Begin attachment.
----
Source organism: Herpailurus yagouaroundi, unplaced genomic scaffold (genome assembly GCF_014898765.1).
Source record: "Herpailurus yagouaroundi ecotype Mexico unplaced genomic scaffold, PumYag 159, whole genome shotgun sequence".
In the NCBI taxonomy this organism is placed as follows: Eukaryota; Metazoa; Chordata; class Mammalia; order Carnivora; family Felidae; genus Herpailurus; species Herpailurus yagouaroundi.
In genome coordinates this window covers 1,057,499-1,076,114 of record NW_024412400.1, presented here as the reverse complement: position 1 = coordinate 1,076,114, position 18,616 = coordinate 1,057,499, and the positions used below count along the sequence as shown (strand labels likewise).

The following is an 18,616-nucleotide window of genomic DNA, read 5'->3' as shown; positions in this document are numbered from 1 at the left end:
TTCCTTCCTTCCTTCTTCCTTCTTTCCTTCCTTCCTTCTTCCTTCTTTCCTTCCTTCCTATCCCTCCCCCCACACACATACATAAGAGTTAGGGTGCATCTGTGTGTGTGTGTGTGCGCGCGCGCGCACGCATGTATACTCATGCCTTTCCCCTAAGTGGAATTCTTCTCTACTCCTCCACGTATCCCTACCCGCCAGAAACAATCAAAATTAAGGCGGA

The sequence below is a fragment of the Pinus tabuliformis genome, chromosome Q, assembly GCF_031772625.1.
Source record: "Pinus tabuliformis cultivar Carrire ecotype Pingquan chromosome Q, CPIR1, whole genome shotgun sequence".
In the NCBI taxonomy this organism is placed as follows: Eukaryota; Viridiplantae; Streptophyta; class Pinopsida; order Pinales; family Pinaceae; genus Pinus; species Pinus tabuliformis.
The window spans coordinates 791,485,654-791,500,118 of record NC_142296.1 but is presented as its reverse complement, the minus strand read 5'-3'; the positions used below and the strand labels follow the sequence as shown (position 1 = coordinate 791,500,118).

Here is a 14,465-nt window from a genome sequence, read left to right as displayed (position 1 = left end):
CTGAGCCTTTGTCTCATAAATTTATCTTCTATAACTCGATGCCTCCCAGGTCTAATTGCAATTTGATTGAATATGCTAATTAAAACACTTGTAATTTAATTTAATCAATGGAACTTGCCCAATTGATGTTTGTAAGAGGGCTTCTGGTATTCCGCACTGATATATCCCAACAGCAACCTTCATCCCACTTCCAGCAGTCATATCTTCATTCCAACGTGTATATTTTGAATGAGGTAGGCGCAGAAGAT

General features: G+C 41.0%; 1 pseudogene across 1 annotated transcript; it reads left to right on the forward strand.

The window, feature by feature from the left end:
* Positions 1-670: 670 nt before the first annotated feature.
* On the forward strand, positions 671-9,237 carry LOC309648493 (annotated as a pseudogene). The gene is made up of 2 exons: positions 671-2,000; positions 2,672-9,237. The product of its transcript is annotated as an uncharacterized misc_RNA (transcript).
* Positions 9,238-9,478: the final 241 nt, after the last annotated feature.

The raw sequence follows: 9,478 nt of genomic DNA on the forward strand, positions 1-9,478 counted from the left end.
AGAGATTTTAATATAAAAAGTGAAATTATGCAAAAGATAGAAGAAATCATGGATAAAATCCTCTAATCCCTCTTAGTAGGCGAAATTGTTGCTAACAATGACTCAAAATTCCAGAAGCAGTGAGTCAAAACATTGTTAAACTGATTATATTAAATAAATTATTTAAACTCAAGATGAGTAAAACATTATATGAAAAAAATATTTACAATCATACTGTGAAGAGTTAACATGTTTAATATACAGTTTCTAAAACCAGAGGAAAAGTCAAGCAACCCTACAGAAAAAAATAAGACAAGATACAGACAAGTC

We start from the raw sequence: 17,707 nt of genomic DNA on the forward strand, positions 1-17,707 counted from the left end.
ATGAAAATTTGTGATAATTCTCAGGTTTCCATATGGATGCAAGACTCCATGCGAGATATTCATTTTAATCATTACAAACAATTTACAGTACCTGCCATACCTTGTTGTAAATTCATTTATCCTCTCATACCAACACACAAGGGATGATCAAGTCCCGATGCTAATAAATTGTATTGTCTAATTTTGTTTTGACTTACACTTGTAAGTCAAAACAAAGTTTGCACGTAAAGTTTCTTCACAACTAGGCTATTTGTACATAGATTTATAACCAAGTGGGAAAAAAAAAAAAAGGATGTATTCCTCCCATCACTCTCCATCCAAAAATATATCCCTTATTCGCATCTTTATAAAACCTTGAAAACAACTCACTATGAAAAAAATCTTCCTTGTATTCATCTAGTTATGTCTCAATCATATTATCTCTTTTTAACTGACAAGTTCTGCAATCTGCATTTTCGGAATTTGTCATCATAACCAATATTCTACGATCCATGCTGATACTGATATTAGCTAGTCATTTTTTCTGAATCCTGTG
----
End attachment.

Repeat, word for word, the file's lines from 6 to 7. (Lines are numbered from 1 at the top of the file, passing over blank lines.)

TTCCTTCCTTCCTTCTTCCTTCTTTCCTTCCTTCCTTCTTCCTTCTTTCCTTCCTTCCTATCCCTCCCCCCACACACATACATAAGAGTTAGGGTGCATCTGTGTGTGTGTGTGTGCGCGCGCGCGCACGCATGTATACTCATGCCTTTCCCCTAAGTGGAATTCTTCTCTACTCCTCCACGTATCCCTACCCGCCAGAAACAATCAAAATTAAGGCGGA

The sequence below is a fragment of the Pinus tabuliformis genome, chromosome Q, assembly GCF_031772625.1.